Smart contract coders warned by CFTC regulator

October 17, 2018
Chris Wheal

Blockchain smart contract coders could be held accountable if their codes could be used in a manner that violates Commodity Futures Trading Commission (CFTC) regulations, warns CFTC Commissioner Brian Quintenz.

Old laws can be applied to new technologies such as smart contractsSpeaking at the 38th Annual GITEX Technology Week Conference in Dubai he asked who would be responsible for ensuring that activity on the blockchain complied with the law when multiple applications can run autonomously on decentralized platforms via smart contracts.

He said: “The appropriate question is whether these code developers could reasonably foresee, at the time they created the code, that it would likely be used by US persons in a manner violative of CFTC regulations.”

Quintenz was discussing how old laws can be applied to new technologies such as smart contracts that can be “easily customized and are almost limitless in their applicability” to the extent they can even be used to replicate traditional financial instruments.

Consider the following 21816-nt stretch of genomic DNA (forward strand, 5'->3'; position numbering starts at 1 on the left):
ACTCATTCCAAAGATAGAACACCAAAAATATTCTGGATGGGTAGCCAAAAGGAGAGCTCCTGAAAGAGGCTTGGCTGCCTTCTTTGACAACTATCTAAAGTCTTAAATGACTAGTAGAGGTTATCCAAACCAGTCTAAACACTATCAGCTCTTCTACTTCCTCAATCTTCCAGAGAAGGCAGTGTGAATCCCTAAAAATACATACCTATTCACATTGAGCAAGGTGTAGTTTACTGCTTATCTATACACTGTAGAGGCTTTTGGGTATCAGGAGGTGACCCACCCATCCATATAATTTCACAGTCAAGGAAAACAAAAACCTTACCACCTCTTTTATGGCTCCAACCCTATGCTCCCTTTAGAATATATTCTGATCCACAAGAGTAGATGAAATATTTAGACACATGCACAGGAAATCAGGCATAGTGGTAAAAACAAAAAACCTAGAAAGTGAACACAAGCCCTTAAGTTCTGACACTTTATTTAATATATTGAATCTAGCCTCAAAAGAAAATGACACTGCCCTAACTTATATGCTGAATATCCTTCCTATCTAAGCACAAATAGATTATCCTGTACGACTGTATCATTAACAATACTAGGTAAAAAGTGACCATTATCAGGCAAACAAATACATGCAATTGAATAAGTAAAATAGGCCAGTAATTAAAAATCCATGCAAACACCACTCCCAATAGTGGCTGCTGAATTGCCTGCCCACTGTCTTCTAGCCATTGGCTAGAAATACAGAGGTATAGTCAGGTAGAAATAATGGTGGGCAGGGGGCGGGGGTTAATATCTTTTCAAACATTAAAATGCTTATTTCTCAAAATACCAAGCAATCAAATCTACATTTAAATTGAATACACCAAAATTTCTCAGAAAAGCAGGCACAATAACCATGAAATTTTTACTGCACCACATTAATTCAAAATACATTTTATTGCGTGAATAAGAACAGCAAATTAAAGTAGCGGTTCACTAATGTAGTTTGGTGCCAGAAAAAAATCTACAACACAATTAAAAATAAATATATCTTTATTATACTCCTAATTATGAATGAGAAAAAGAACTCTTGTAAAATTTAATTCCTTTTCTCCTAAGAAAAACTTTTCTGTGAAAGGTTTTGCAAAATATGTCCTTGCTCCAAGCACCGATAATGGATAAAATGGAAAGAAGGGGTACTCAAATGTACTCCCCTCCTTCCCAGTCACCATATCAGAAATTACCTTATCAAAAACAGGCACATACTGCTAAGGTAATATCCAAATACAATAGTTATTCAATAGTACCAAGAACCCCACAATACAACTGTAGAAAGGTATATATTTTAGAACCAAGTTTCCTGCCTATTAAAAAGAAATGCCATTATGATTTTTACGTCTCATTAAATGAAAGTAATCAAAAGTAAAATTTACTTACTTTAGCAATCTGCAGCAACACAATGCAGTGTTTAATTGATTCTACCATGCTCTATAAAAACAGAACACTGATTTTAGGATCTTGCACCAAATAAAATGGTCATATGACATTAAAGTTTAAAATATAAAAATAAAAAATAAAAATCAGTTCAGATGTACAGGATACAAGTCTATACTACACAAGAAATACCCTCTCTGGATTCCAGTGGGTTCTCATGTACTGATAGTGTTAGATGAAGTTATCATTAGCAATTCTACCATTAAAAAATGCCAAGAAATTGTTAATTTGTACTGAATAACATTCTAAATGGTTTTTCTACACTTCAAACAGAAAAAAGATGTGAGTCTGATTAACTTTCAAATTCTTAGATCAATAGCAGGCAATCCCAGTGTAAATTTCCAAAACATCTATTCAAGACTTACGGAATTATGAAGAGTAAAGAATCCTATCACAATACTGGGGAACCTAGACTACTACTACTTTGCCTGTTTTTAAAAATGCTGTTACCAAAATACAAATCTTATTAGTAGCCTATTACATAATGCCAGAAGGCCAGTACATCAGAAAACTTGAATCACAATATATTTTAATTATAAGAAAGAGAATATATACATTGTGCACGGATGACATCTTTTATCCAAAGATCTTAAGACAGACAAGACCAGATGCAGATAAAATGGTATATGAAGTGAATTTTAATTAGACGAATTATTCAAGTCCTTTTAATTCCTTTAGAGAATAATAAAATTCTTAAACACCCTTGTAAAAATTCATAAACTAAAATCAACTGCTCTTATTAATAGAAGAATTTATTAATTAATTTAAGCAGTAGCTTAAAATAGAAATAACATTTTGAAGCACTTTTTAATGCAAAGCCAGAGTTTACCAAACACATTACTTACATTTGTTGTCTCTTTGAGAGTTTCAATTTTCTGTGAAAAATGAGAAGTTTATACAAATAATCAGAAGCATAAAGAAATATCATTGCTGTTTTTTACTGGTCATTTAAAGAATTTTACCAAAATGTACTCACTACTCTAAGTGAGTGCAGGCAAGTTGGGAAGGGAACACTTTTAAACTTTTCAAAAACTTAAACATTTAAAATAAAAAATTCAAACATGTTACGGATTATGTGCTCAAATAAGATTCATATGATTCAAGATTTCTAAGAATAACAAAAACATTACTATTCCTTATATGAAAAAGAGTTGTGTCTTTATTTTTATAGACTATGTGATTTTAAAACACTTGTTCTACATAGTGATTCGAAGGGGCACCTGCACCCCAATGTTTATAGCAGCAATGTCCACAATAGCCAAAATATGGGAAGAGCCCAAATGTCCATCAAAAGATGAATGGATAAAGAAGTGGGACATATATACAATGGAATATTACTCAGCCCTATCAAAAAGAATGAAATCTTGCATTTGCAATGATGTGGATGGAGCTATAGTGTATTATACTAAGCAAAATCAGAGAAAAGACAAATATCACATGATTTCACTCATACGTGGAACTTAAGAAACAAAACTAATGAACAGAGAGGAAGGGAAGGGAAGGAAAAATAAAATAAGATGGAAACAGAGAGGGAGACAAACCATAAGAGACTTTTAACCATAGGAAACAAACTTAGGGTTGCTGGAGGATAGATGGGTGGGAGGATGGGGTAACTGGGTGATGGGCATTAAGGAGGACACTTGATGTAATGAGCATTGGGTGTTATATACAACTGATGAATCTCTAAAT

He added that although these contracts are “self-enforcing,” and “operate without further intervention” they nonetheless fall subject to regulations and particular legal precedents. He used the example of predictive data about future financial events, like a stock’s performance.

“In the past, the CFTC has generally prohibited prediction markets as contrary to the public interest,” he said. “Only permitting them in limited circumstances when it has found that they operate on a small-scale, non-profit basis, and serve academic purposes.”

As a result, he encouraged smart contract coders to engage with CFTC staff to see if they can offer such products while staying complaint with CFTC regulations.

He concluded: “Smart contract applications on blockchain networks hold great promise.  They have the potential to open up new markets and create efficiencies in existing ones.  At the same time, they also raise novel issues of accountability that users and policy makers alike must consider.

“I would much rather pursue engagement than enforcement – but in the absence of engagement, enforcement is our only option.”

Post written by Chris Wheal
Chris Wheal is editor of OpenLedger's news and features service. An award-wining business journalists himself, he runs a team of freelance journalists from across the UK and north America.

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